Madison Area Music Association Breakthrough Artist 2016
On Saturday, March 19th, I was a judge for the Madison Area Music Association Breakthrough Artist of the Year competition. It was a great event and a great experience. I’d like to give a brief overview of the event and then offer a few takeaway impressions and bits of advice.
Madison Area Music Association Competition
The event was held at Full Compass Systems, in their large and very well equipped performance hall. It bears mentioning that the space was designed and built by Full Compass specifically to provide a free venue for local non-profit groups like MAMA, which in turn uses all proceeds to provide music education and instruments to local schoolchildren. It’s a good cause. And it was fun to browse around Full Compass’s retail store before the show – Jonathan Lipp has a very cool collection of microphones and vintage gear on display. It also warmed my heart a bit to see a pristine Studer A800 tape machine in one of the studio rooms – a legendary piece of recording equipment, to be sure.
Eight bands competed: The Apollo Affair, Thirsty Jones, Johnny Likes Noize, Trap Saturn, Gods In The Chrysalis, The Anderson Brothers, Nate Meng Makes Music and Devil to Drag. All have been formed within the last two years. Each artist performed three songs, and the changeover time was just ten minutes, so the show moved along quickly. The evening’s winner, Trap Saturn, put in a very strong performance, with great vocals from their two lead singers, solid musical chops from all band members, good songs and a rich, textured sound. It was interesting to hear so many bands play back to back. It really highlights the differences in skill and approach. It also turned out to be surprisingly challenging to judge – it’s not easy to compare a seven-piece soul ensemble like Trap Saturn with a folk duo like Nate Meng, or with the intense punk rock of Devil to Drag. But judge we must, and judge we did. Meghan Rose & the Bones[/caption] Two past Breakthrough Artist winners, Meghan Rose & the Bones and Mascot Theory, performed as well, and it served as a useful point of comparison for judging the competitors. There’s no doubt that the extra time performing and honing their craft has paid off. Both past winners seemed more comfortable on stage and had better developed material than all but this year’s winner, Trap Saturn, who I would say held their own. So, without further ado, I’d like to share a few impressions I took away from the show.
- Songs, Songs, Songs
I know it’s a cliché, but if you don’t have great songs, and by that I mean memorable, well-structured, meaningful songs - the rest is moot.
- Do you have something unique to offer?
So many bands today follow a well-worn path. It’s understandable – you want to tap into something familiar that won’t take years for people to understand. But the downside of working in a familiar genre is that you risk sounding generic. Your friends may tell you you’re amazing because you sound just like band X, but the wide world has seen and heard band X a million times now. If you want to stay in familiar territory, try and come up with something that will set you apart and make you special, both in terms of your music and in terms of your stage show.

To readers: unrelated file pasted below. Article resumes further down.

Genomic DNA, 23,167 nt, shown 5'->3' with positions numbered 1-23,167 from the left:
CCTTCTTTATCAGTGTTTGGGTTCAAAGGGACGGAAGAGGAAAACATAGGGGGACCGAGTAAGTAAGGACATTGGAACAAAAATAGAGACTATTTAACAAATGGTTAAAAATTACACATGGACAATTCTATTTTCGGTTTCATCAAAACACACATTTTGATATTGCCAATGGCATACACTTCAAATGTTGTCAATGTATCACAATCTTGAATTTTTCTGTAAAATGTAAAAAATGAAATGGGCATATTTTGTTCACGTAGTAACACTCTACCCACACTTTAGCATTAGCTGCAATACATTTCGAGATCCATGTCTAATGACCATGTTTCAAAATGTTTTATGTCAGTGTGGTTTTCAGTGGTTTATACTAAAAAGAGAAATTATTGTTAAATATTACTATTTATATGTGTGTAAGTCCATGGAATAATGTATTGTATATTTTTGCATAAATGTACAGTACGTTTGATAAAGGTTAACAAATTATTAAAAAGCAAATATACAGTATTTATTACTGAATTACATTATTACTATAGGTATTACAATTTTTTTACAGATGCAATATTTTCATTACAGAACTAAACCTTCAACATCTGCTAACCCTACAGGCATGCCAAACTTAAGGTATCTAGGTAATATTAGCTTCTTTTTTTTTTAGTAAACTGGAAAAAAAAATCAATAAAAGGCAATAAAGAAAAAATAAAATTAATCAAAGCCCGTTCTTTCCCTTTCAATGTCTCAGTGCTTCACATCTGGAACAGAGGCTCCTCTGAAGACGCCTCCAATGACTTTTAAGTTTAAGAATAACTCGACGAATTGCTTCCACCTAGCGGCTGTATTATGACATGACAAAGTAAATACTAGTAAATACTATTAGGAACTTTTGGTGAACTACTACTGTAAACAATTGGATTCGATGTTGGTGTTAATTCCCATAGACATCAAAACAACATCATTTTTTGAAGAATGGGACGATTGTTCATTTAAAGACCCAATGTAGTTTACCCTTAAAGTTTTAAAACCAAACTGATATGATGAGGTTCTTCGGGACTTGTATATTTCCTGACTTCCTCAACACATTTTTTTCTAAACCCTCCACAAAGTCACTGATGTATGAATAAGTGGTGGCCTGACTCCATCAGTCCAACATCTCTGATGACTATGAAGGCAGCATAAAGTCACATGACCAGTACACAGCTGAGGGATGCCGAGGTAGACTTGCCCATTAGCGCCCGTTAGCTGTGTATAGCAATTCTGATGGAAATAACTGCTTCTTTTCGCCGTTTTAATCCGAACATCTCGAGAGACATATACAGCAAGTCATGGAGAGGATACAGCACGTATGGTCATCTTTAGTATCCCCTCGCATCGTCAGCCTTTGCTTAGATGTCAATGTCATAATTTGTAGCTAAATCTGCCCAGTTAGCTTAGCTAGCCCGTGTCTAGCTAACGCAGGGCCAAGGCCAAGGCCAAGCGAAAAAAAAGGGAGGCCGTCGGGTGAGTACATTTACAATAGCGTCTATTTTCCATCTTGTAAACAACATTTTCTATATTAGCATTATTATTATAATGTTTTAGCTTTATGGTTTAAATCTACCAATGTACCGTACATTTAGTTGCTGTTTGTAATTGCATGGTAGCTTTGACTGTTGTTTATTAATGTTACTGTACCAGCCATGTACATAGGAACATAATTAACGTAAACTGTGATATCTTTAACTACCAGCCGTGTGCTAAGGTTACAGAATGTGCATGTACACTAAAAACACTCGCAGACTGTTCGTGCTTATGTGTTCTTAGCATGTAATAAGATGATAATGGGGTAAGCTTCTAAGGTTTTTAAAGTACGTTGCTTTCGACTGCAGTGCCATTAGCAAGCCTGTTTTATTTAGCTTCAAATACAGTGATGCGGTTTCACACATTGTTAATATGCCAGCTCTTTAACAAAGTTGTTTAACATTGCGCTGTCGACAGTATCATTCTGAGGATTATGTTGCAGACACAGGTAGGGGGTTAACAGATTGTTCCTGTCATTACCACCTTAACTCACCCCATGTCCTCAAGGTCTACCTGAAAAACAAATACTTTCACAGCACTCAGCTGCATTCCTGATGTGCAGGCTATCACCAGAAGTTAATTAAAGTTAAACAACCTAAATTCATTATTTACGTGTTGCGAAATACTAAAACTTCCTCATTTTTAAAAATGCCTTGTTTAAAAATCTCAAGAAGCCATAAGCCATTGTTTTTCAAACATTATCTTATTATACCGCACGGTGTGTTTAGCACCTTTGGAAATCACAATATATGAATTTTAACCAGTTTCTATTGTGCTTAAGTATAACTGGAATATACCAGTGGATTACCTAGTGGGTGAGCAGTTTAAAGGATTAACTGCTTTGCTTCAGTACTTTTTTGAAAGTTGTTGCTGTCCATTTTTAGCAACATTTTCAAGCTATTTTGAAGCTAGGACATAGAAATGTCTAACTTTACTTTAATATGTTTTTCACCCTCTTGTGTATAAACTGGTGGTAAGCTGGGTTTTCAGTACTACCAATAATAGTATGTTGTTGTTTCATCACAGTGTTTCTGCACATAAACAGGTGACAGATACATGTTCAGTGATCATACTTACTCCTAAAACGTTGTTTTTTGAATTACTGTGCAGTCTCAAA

- Rehearse, Record, Refine, Repeat
There were a couple of instances during the evening where I think a few cycles of the above advice would have been pretty helpful. It’s amazing how much you can learn by recording your rehearsals. Bands often practice at high volume, which, aside from being very hard on the only two ears you’ll ever have, can obscure all sorts of performance flaws. Put up a few mics and hit record. When you play it back at low volume, you’ll hear very clearly if the vocals aren’t quite on key, or if the bass isn’t locked with the kick, or if the guitarist is using so much distortion that his parts are sinking in a sea of fuzz.
Dynamics is an aspect of music that I think is often overlooked, or at least misunderstood. The best performers of the evening were able to bring it down without losing momentum. On this count, I’d give the prize to past winner Meghan Rose, whose very dynamic performance complimented her strong songwriting very well, and serves as a great example of the primacy of a good song. The clarity of the emotion expressed in a well-written song provides a justification for the emotional contours of its performance – whether the band plays quietly or at a full, screaming tilt, you understand why. The key elements of writing, the dynamics of musical tension and release, and a captivating performance all have to work together. It can be incredibly powerful when they all come together. There is plenty more that could be said, but I think this is a good place to leave it. Congratulations to Trap Saturn and a big thumbs up to all the other bands that competed. Stick to it and best of luck in the future! To learn more about the Recording & Live Sound Program at MMI, visit www.mediainstitute.edu